Appropriating methods traditionally identified with feminine pursuits—embroidery and needlework—Jessica Rankin's work features a series of 'mental maps', with codes, signs and symbols that explore ideas of memory, intuition and interpretation.Read More
Rankin's embroidered paintings begin with coloured panels of organdy, a fabric known for its sheer, diaphanous quality. Into this material the artist stitches renderings of mountain terrains, thermodynamic charts and astronomical maps, all of which mutate into lines of text before collapsing back into landscape drawing. The text assumes an abstract quality, executed in capital letters that call to mind the embroidered works of Alighiero Boetti. Taking the form of random thought patterns, these strings of words slip into phrases that avoid narrative structure from one to the other
An interest in Surrealist and concrete poetry is evident in the work, with the arrangement of words as objects and rhythmic lines that form an integral part of the imagery.
Rankin's compositions are influenced on one level by personal experience—a road trip, camping under the night sky or snippets of conversation—and on a more universal level, by cartographic, cosmological or genetic diagrams, amongst others. Commencing with what she terms 'a decisive act'—a particular phrase or image—these elements develop organically, winding through the work like a street or river. Positioned several inches from the wall, the translucence of the organdy enables the forms to reverberate, casting faint shadows on the surface behind. As a whole, Rankin sees the structure of the work as an 'embodiment of thought'.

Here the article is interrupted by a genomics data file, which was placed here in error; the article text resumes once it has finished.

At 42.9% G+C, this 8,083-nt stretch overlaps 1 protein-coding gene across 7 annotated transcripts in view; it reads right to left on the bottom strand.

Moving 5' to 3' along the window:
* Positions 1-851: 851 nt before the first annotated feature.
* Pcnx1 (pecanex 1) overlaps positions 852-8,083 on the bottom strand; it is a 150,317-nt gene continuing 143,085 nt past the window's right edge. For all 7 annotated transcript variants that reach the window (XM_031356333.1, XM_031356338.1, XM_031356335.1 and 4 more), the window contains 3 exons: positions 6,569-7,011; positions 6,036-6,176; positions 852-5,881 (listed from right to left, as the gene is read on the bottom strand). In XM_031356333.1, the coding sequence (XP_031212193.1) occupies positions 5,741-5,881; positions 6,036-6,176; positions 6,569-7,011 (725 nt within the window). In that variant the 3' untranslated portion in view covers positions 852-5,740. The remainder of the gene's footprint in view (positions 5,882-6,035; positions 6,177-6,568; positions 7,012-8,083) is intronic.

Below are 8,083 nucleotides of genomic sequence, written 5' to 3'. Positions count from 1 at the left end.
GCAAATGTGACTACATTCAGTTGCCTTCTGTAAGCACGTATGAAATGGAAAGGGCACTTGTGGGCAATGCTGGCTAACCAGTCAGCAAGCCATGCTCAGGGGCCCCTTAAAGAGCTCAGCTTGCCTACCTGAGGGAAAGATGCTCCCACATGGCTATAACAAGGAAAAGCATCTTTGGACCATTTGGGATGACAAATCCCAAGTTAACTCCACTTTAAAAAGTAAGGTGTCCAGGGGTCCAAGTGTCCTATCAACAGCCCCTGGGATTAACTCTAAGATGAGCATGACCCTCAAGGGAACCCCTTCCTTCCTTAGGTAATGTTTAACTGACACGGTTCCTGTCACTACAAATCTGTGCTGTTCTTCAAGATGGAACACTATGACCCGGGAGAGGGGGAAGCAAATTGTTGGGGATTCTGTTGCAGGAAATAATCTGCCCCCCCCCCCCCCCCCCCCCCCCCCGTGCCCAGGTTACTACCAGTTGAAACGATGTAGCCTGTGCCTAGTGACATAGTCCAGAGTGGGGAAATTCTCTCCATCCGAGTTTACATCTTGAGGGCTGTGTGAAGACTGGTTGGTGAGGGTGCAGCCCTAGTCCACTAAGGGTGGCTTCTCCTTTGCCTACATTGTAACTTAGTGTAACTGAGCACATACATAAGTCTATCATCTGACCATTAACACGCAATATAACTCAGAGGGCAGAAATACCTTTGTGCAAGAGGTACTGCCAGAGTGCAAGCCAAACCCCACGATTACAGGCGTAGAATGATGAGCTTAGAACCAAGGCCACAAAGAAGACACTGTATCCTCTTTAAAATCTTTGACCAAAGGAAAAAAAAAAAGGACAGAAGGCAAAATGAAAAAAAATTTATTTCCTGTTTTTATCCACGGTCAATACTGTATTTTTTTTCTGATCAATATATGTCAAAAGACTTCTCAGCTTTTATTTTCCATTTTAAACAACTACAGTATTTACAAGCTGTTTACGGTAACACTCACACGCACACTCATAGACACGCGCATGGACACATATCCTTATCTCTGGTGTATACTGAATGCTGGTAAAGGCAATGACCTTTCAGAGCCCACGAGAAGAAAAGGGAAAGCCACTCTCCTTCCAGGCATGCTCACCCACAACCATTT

Jessica Rankin was born in 1971 in Sydney, Australia and lives and works in New York. Solo and duo exhibitions include Touchstones Rochdale, UK (2017); Museum Dhondt-Dhaenens, Deurle, Belgium (2016); Salon 94, New York (2014); Savannah College of Art and Design, Atlanta (2013); The Project, New York (2009); MoMA PS1, New York (2006); and Franklin Artworks, Minneapolis (2005). Group exhibitions include The Uptown Triennial, New York (2017); Whitworth Art Gallery, Manchester, UK (2015); Fie Myles, New York (2011); Jenkins Johnson Gallery, San Francisco (2011); The Studio Museum in Harlem, New York (2006); The Project, Los Angeles (2005); and Artist's Space, New York (2003).
Text courtesy White Cube.